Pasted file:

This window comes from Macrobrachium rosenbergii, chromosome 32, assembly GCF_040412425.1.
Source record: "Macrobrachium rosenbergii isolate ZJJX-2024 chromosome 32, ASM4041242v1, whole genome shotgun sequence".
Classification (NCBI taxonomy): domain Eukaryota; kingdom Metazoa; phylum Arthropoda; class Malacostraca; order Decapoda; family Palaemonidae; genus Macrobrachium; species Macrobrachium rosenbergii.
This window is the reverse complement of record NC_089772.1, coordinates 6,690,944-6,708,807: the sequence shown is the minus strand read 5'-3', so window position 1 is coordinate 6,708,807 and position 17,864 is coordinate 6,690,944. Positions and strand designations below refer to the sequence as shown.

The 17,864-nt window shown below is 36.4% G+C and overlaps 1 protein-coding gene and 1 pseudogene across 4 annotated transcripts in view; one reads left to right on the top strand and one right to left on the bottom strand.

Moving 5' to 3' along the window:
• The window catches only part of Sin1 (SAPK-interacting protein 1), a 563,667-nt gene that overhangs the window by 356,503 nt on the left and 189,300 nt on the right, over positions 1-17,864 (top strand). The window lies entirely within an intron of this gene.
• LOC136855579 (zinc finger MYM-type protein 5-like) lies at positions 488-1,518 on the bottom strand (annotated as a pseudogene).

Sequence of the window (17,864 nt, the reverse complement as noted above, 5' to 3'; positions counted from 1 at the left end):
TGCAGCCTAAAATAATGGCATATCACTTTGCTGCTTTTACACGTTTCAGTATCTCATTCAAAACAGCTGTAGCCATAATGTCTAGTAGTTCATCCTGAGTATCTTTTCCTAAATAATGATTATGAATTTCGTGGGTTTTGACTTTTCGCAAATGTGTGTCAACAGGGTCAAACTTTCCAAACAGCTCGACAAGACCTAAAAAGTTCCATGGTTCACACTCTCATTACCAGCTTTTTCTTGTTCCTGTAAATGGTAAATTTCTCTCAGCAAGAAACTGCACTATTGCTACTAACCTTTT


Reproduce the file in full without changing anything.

This window comes from Macrobrachium rosenbergii, chromosome 32, assembly GCF_040412425.1.
Source record: "Macrobrachium rosenbergii isolate ZJJX-2024 chromosome 32, ASM4041242v1, whole genome shotgun sequence".
Classification (NCBI taxonomy): domain Eukaryota; kingdom Metazoa; phylum Arthropoda; class Malacostraca; order Decapoda; family Palaemonidae; genus Macrobrachium; species Macrobrachium rosenbergii.
This window is the reverse complement of record NC_089772.1, coordinates 6,690,944-6,708,807: the sequence shown is the minus strand read 5'-3', so window position 1 is coordinate 6,708,807 and position 17,864 is coordinate 6,690,944. Positions and strand designations below refer to the sequence as shown.

The 17,864-nt window shown below is 36.4% G+C and overlaps 1 protein-coding gene and 1 pseudogene across 4 annotated transcripts in view; one reads left to right on the top strand and one right to left on the bottom strand.

Moving 5' to 3' along the window:
• The window catches only part of Sin1 (SAPK-interacting protein 1), a 563,667-nt gene that overhangs the window by 356,503 nt on the left and 189,300 nt on the right, over positions 1-17,864 (top strand). The window lies entirely within an intron of this gene.
• LOC136855579 (zinc finger MYM-type protein 5-like) lies at positions 488-1,518 on the bottom strand (annotated as a pseudogene).

Sequence of the window (17,864 nt, the reverse complement as noted above, 5' to 3'; positions counted from 1 at the left end):
TGCAGCCTAAAATAATGGCATATCACTTTGCTGCTTTTACACGTTTCAGTATCTCATTCAAAACAGCTGTAGCCATAATGTCTAGTAGTTCATCCTGAGTATCTTTTCCTAAATAATGATTATGAATTTCGTGGGTTTTGACTTTTCGCAAATGTGTGTCAACAGGGTCAAACTTTCCAAACAGCTCGACAAGACCTAAAAAGTTCCATGGTTCACACTCTCATTACCAGCTTTTTCTTGTTCCTGTAAATGGTAAATTTCTCTCAGCAAGAAACTGCACTATTGCTACTAACCTTTT